Jewish World Review April 26, 2005 / 17 Nisan 5765
The war on religion
Mark Pryor, the junior senator from Arkansas, may not make the news very often, but when he does say something newsworthy, it's a doozy.
The other day, he strongly objected to those religious fanatics (fa-nat-ic anyone who disagrees with you strongly) who have been campaigning against the never-ending filibuster that is denying the president's judicial nominees a straight up-or-down vote in the United States Senate.
Mark Pryor wasn't so much challenging these folks' political views but their daring to express them. It's unbecoming, you see, for church people to participate in the low rough-and-tumble of politics. Their tactics, he says, could "make the followers of Jesus Christ just another special interest group."
So shut up, he explained.
It's all enough to bring back memories of the good ol' bad old days in these Southern latitudes. Back in the Furious Fifties, those defending the political status quo relied heavily on the filibuster, too, and they, too, objected to preachers sticking their noses into politics and getting folks all riled up.
Back then, it was the Rev. Martin Luther King Jr. and his Southern Christian Leadership Conference (talk about mixing politics and religion!) that was causing all the trouble, and stirring folks up for no good reason.
Religion may be a fine, stained-glass thing in its purely ornamental place, but actually to take a stand on religious conviction and fight for it, whether it's picketing a lunch counter or driving the money-changers from the Temple, well, then you've gone from preachin' to meddlin' and become a special interest, to use Mark Pryor's damning description.
"We do need to think about the tone that we as Christians are setting," Sen. Pryor said in a conference call with some reporters from Arkansas, "and think about the examples we are setting."
Note the senator's reference to "we as Christians" he's not above speaking for Christians in general when it suits his purposes. Which is the charge he levels against those preachers opposed to the filibuster.
The senator's objections to religion in politics seem limited to the Religious Right. Has he ever had a bad word for those religious groups that have joined him in trying to save the filibuster? I have yet to hear him go after the Interfaith Alliance, which just held a teleconference to attack the Republican leader of the U.S. Senate.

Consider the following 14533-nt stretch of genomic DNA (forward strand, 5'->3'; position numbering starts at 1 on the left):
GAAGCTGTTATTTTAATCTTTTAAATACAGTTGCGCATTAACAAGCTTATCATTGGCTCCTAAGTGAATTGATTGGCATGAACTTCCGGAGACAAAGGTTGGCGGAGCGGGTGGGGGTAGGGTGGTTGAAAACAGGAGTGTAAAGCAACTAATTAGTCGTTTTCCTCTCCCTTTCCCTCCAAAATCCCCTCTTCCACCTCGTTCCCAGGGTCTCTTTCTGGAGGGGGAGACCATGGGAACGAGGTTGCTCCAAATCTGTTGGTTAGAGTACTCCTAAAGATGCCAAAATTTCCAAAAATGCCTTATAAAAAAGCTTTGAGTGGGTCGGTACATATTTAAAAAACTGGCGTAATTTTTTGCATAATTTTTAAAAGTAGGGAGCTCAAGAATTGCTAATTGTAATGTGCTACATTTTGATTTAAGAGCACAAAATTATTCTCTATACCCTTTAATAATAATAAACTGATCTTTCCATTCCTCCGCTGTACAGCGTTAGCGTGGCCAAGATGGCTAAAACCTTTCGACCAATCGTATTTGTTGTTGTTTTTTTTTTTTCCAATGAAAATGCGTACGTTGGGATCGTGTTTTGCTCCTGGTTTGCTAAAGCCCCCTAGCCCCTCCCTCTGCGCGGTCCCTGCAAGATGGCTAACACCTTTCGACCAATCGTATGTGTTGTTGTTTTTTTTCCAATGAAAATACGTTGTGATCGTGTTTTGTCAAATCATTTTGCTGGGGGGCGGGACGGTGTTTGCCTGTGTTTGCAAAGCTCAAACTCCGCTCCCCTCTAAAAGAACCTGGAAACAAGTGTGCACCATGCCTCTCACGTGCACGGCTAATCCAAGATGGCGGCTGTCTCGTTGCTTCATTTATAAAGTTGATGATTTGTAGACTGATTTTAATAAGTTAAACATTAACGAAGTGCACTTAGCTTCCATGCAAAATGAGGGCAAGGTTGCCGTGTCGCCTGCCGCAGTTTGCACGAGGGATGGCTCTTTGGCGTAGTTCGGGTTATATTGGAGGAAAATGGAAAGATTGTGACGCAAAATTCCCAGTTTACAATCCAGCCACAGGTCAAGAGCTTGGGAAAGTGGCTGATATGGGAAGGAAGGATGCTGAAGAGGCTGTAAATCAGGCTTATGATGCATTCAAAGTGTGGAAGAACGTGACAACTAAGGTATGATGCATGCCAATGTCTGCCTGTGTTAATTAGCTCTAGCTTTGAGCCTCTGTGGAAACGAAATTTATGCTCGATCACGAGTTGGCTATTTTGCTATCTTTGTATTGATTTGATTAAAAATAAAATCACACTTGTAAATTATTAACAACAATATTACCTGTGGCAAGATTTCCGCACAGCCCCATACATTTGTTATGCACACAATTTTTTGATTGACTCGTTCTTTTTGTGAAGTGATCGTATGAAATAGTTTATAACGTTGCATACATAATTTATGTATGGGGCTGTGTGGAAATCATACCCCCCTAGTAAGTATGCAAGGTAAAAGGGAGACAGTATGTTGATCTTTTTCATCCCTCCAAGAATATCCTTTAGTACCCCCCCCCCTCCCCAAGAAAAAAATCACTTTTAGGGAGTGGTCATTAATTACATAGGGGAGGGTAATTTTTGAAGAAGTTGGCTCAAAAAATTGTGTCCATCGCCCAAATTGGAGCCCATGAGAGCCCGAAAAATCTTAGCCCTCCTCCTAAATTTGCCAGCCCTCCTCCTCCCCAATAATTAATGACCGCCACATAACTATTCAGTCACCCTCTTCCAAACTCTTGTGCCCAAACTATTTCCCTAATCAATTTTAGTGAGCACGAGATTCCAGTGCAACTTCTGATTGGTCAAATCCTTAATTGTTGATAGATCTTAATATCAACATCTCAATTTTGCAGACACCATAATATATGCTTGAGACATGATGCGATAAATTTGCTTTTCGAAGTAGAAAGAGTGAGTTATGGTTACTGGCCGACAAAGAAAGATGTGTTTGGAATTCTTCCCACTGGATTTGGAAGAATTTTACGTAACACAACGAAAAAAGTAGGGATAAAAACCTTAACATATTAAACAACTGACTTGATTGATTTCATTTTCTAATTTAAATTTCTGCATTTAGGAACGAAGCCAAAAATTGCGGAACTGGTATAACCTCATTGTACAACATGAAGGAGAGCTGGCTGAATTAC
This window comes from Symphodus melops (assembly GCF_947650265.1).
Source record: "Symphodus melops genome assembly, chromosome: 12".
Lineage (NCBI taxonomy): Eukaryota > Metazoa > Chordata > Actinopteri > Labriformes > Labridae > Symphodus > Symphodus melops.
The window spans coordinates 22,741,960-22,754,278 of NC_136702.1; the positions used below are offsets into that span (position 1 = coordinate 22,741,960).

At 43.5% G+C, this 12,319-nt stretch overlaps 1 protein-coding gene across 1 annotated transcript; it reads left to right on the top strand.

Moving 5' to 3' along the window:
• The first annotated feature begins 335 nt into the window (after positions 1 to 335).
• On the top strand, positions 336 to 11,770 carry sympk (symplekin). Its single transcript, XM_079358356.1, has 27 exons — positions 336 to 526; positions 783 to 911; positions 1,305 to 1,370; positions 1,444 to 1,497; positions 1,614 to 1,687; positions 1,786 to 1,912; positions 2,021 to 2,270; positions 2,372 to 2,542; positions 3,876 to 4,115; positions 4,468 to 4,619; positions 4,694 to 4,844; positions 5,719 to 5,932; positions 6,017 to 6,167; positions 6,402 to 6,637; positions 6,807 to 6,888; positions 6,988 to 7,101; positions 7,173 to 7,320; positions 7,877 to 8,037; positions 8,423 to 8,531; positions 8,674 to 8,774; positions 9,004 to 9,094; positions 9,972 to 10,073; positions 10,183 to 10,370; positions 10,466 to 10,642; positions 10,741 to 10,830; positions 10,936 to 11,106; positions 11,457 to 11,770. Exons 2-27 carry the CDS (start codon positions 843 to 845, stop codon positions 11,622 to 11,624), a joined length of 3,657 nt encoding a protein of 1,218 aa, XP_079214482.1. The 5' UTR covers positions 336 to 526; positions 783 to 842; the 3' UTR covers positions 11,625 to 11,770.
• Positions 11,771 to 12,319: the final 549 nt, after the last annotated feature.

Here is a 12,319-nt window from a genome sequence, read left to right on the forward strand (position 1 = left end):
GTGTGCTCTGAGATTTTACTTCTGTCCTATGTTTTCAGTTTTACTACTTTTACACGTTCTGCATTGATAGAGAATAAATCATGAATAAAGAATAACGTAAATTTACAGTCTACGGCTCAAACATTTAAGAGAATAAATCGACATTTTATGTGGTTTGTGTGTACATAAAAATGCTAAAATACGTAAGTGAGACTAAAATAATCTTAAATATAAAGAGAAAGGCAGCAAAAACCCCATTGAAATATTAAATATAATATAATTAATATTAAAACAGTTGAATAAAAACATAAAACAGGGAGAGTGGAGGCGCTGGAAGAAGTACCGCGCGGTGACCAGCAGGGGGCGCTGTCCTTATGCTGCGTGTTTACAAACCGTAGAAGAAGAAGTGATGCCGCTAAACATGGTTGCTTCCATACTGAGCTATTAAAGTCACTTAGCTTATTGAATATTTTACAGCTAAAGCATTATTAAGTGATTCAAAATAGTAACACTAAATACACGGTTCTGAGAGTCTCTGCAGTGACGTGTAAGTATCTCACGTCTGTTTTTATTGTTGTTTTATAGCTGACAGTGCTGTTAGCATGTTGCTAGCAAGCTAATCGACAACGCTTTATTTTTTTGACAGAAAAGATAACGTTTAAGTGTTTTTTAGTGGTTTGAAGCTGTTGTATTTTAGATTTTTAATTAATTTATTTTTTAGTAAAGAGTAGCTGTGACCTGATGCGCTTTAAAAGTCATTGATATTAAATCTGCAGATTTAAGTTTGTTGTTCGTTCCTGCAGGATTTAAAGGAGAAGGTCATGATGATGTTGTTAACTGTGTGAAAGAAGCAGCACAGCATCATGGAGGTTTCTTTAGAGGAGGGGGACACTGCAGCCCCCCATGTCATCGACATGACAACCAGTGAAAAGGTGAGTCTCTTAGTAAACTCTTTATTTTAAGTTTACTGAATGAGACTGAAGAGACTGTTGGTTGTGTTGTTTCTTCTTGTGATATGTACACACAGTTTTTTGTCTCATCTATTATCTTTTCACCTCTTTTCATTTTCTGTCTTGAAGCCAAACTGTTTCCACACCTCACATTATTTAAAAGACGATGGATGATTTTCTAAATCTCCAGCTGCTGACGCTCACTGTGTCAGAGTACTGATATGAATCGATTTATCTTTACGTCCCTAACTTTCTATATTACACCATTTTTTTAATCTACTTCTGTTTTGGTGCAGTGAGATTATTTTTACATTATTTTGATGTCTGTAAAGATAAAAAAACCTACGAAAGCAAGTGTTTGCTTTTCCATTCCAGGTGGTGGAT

Apparently it's only some church groups that Senator Pryor wants to censor.
It won't work. Anyone, including a United States senator, who thinks he can keep religious ideas out of the political arena in this country must be talking about, well, a different country. France, maybe, or the old Soviet Union. Or Mexico during one of its anti-clerical seizures.
Religious concepts have been woven into the fabric of this republic from its conception: "We hold these truths to be self-evident, that all men are created equal, that they are endowed by their Creator with certain unalienable Rights, that among these are Life, Liberty and the Pursuit of Happiness . . . ."
And what of Lincoln's immortal Second Inaugural, this country's second declaration of dependence on divine Providence? Strip that document of its religious references, and it would be reduced to meaninglessness.
And think of all the great protest movements that have made, and are making, America what it is, and is becoming. Successful or unsuccessful, right or wrong, from abolition to civil rights, Prohibition to Pro-Life, so many have been rooted in religious conviction. The moral imagination of Americans, which is so much a part of our national character, is inseparable from our religious roots.
Sen. Pryor has every right to disagree with those whose religious convictions lead them to different conclusions. It's a free country, which means the political brawl is open to all comers. But the senator has no right to keep some Americans from voicing their honest convictions.
The most dismaying thing about Mark Pryor's remarks is that he wasn't arguing the substance of the political issue at hand the filibuster against the president's judicial nominees but that some folks, namely Christians, shouldn't be expressing their views. Or at least that they should censor their words to please him.
How strange. To borrow a line Mark Twain uttered when he ran across an equally strange notion: It's not anti-American, it's not un-American, and it's French.